Manganese acts like speed in honey bees

Manganese acts like speed in honey bees
Manganese acts like speed in honey bees

Manganese, as it exists in the present environment, acts on honey bees in a way that is very similar to the long-term effects of methamphetamine on humans. Yehuda Ben-Shahar and Eirik Søvik, biologists at Washington University in St. Louis, together with colleagues from Andrew Barron’s lab at Macquarie University in Australia discovered the detrimental effect manganese has on honey bees.

Honey bees that come into contact with too much manganese complete foraging trips faster than bees that were not exposed to manganese. The bees that were exposed made fewer successful foraging trips than unexposed bees. The levels of manganese the bees were exposed to are considered to be safe for humans. The honey bees eventually demonstrate symptoms that are similar to Parkinson’s disease due to the loss of neurons that process dopamine. The effects of manganese on honey bees are very similar to the effects of long-term use of methamphetamine in people.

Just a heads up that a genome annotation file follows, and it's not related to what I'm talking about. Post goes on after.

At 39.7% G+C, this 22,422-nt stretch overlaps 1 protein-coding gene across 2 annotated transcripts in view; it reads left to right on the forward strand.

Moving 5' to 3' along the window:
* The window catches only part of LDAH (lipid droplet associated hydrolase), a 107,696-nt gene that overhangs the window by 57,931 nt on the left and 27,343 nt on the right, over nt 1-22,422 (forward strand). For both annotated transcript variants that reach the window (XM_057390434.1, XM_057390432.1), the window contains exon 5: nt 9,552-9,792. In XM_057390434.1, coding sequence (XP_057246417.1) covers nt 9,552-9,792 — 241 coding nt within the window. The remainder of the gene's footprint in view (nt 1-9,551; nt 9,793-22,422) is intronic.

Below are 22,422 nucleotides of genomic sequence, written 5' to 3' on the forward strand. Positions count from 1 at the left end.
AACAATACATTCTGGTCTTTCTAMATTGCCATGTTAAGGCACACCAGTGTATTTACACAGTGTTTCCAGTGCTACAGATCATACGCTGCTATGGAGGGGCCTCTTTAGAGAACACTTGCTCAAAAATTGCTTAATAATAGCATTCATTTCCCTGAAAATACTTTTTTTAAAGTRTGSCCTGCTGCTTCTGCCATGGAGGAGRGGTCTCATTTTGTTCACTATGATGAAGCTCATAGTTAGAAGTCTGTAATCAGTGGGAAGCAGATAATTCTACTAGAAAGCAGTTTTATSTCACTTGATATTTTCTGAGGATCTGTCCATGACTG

Manganese is an essential mineral for honey bees. The problem came about when people began mining manganese in large quantities. The manganese dust that has been released into the atmosphere is detrimental to honey bees. The researchers found that the Malvolio gene allows the transport of manganese across cell barriers. The gene also addicts bees to sugar. The uninhibited transport of all manganese the honey bee is exposed to causes the detrimental effects of manganese in honey bees. The Malvolio gene also makes bees become foragers before they are physically mature enough for the job.


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